Did "we" have a hand in the terrorist attack in Iran?

The Iranians accuse Britain and America

Iran has blamed the west for a suicide bombing over the weekend that killed 42 people, including six senior commanders, in one of the harshest terrorist attacks sustained by the country in recent years:

The attack, at a Revolutionary Guard gathering in Sistan-Baluchistan, one of the country's most unstable provinces, was the worst attack on a powerful unit in recent years.

Inflicting Iran's worst military casualties in years, it killed the deputy commander of the guard's ground forces, Noor Ali Shooshtari, and Rajab Ali Mohammadzadeh, the provincial commander for Sistan-Baluchistan.

Responsibility was quickly claimed by Jundullah ("soldiers of God"), a militant Sunni group that regularly attacks the Guard in its rebellion against the government and the Shia majority. Jundullah said the bombing was a response to "the constant crime of the regime in Baluchistan".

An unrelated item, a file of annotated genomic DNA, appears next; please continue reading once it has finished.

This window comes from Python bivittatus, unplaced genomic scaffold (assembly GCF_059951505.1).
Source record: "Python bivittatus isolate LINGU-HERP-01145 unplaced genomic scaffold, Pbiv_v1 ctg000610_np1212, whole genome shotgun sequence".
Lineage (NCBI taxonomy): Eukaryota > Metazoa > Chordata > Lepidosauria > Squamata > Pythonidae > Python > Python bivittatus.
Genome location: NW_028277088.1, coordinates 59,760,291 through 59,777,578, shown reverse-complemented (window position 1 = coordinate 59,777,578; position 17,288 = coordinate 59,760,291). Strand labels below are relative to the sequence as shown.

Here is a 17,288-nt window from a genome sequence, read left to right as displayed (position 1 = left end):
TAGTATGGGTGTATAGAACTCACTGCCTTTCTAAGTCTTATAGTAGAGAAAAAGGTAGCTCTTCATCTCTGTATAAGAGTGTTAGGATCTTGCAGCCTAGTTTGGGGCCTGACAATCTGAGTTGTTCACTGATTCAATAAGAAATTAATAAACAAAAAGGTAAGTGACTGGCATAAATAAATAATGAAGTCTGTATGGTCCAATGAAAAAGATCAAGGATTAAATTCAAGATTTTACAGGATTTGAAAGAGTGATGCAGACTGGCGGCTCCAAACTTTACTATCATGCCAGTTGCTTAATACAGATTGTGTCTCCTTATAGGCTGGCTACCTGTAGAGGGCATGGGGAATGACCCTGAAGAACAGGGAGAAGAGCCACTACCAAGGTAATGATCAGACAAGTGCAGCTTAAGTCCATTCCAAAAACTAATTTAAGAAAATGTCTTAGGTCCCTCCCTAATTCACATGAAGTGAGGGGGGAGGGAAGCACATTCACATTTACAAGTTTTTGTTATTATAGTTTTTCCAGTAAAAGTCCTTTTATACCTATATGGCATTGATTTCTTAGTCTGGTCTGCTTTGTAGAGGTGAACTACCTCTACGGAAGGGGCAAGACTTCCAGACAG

The Telegraph quotes General Mohammad Pakpour, head of the Revolutionary Guard's ground forces:

The terrorists were trained in the neighbouring country by the Americans and British . . . The enemies of the Islamic Republic of Iran are unable to tolerate the unity in the country.

Hmm. Are these the normal propaganda and paranoia that we might expect after such an attack? Or might Iran have a case against us?

The United States has denied being involved in the attack, which the state department condemned as an "act of terrorism" and our own Foreign and Commonwealth Office also condemned the bombing. But it has been established that the United States has been secretly supporting and perhaps even arming the Baluchi Sunni terrorist group Jundullah since at least 2005. Here is ABC News's investigative team, for example, reporting in April 2007:

US officials say the US relationship with Jundullah is arranged so that the US provides no funding to the group, which would require an official presidential order or "finding" as well as congressional oversight . . .

Pakistani government sources say the secret campaign against Iran by Jundullah was on the agenda when Vice-President Dick Cheney met with Pakistani President Pervez Musharraf in February.